House: Uh, Norwegian guy, World War II, traitor. The fact that I have to explain this kind of takes the edge off my flow.[citation needed]
  • In the first scene of the 2014 season three finale of Steven Van Zandt's Lilyhammer television series, actor Trond Fausa Aurvåg's Norwegian character, Torgeir Lien, calls another, traitorous character a quisling.[citation needed]
  • In the comedy-drama series Remington Steele season 2, episode 6 "Steel Framed", Mildred Krebs calls Laura Holt a quisling for seemingly collaborating with police detective Jarvis in his effort to apprehend her boss, Remington Steele.
  • In Billions, season 1, episode 8, Damian Lewis's character Bobby Axelrod angrily shouts at his employees that: "Everything you do will be picked apart, until I discover who is on the level, and who's a fucking quisling!"


  • In a 1966 Peanuts comic strip, Linus tries to hide in Snoopy's doghouse only to have the beagle rat him out. "Traitor! Quisling! Squealer!" Linus shouts at Snoopy as Linus' sister Lucy drags him away.[31] Snoopy replies "A hideout this isn't".
  • The 3 December 2017 comic of Saturday Morning Breakfast Cereal portrays a group of humans about to be killed by a robot.[32] In the "votey" (bonus frame obtained by clicking a red button), one human in the group asks, "Could you use a quisling?"

See alsoEdit


  1. ^ "Quisling". Retrieved 14 December 2013. 
  2. ^ "Quisling". Collins English Dictionary (10th ed.). Retrieved 18 January 2014.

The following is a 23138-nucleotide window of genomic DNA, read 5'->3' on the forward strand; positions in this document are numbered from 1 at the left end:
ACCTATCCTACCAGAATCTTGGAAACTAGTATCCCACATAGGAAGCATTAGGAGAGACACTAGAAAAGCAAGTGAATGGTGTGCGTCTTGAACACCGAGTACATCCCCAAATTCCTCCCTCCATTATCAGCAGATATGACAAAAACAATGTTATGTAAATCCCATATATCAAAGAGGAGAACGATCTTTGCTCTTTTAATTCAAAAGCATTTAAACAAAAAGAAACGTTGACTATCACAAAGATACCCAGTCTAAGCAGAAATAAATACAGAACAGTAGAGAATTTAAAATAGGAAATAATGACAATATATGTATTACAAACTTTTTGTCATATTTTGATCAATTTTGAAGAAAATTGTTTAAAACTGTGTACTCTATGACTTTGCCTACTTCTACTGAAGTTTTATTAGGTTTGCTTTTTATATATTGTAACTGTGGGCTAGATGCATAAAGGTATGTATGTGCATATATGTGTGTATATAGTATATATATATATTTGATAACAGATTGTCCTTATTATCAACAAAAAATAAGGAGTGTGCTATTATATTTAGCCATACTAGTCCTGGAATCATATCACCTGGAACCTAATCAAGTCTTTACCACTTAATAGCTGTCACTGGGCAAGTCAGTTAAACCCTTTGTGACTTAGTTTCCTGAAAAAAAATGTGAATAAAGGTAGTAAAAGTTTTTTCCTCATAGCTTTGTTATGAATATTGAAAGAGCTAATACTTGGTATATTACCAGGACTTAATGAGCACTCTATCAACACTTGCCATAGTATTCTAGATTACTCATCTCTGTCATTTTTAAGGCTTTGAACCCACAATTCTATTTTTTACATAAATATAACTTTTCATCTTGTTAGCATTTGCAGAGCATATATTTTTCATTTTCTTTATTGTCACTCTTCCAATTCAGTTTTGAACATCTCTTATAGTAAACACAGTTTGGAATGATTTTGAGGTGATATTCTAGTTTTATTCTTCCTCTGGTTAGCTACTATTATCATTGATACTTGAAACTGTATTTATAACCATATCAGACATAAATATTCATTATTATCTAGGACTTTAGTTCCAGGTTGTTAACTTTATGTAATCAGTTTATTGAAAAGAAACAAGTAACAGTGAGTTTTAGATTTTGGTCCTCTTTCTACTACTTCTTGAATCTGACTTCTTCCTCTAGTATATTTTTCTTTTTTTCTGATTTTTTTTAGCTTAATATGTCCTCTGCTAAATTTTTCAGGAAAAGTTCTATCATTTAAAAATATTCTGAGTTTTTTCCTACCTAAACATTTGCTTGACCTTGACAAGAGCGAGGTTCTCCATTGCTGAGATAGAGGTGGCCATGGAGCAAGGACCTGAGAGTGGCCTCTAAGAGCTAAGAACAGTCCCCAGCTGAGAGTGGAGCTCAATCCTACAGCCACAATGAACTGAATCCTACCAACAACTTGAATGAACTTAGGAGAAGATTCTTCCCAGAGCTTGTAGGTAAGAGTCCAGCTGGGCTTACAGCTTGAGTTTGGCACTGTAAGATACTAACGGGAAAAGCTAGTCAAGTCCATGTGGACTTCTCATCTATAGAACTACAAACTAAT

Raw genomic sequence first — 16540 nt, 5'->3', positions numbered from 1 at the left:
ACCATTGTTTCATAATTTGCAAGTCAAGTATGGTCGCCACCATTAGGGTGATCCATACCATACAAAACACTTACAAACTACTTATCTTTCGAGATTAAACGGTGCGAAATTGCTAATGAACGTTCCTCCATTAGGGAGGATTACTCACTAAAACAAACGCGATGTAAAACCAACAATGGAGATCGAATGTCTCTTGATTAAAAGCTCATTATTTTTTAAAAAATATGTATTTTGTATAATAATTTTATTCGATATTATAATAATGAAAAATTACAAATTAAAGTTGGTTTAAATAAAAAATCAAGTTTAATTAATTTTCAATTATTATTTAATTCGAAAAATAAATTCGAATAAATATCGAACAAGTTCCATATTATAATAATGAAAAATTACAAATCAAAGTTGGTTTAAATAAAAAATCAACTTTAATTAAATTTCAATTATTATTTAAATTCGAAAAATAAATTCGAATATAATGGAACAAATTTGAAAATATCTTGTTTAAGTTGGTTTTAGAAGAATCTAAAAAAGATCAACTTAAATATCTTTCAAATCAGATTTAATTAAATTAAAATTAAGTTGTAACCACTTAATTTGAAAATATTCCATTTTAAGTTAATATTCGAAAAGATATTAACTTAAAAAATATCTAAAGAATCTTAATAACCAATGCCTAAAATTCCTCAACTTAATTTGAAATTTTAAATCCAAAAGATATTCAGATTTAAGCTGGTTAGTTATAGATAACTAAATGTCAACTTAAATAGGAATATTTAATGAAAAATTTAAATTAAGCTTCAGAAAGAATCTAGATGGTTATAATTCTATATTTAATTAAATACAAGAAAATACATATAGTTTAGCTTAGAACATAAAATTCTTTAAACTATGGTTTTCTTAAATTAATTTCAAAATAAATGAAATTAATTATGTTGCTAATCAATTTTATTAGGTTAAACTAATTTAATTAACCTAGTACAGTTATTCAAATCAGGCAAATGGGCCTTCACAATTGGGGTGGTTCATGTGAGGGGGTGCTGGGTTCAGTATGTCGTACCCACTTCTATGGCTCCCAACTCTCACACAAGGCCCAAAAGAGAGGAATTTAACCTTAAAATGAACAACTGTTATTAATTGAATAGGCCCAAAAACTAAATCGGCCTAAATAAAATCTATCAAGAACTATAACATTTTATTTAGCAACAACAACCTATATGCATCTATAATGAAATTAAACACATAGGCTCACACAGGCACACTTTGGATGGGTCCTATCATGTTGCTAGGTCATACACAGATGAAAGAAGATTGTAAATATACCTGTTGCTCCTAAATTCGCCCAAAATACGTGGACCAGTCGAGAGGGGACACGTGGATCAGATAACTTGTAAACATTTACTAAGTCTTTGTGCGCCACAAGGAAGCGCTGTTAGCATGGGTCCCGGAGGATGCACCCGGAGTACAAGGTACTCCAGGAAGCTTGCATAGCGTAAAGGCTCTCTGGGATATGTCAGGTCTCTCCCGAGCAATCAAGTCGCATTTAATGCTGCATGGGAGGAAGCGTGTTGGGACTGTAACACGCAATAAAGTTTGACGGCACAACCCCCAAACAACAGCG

3. ^ "Quisling". Princeton Wordnet Dictionary. 
  4. ^ Godal, Anne Marit (ed.). "Quisling". Store norske leksikon (in Norwegian). Oslo: Norsk nettleksikon. Retrieved 4 October 2014. 
  5. ^ Dahl, Hans Fredrik (1995). "Quisling". In Dahl; Hjeltnes; Nøkleby; Ringdal; Sørensen. Norsk krigsleksikon 1940–45 (in Norwegian). Oslo: Cappelen. p. 334. ISBN 82-02-14138-9.  (in Norwegian)
  6. ^ "First Days of 'Total War' on the Western Front". The War Illustrated. 1940-05-24. p. 540. Retrieved 19 April 2015. 
  7. ^ Jefferys, Kevin (1995). The Churchill Coalition and Wartime Politics, 1940-1945. Manchester University Press. p. 24. ISBN 9780719025600. Retrieved 2018-02-17. 
  8. ^ Prime Minister Churchill, Winston. "Speech to the Allied Delegates". British Library of Information. Retrieved January 26, 2014. 
  9. ^ "Say Quislings Back Winnie". The Windsor Daily Star. November 26, 1946. Retrieved December 14, 2013.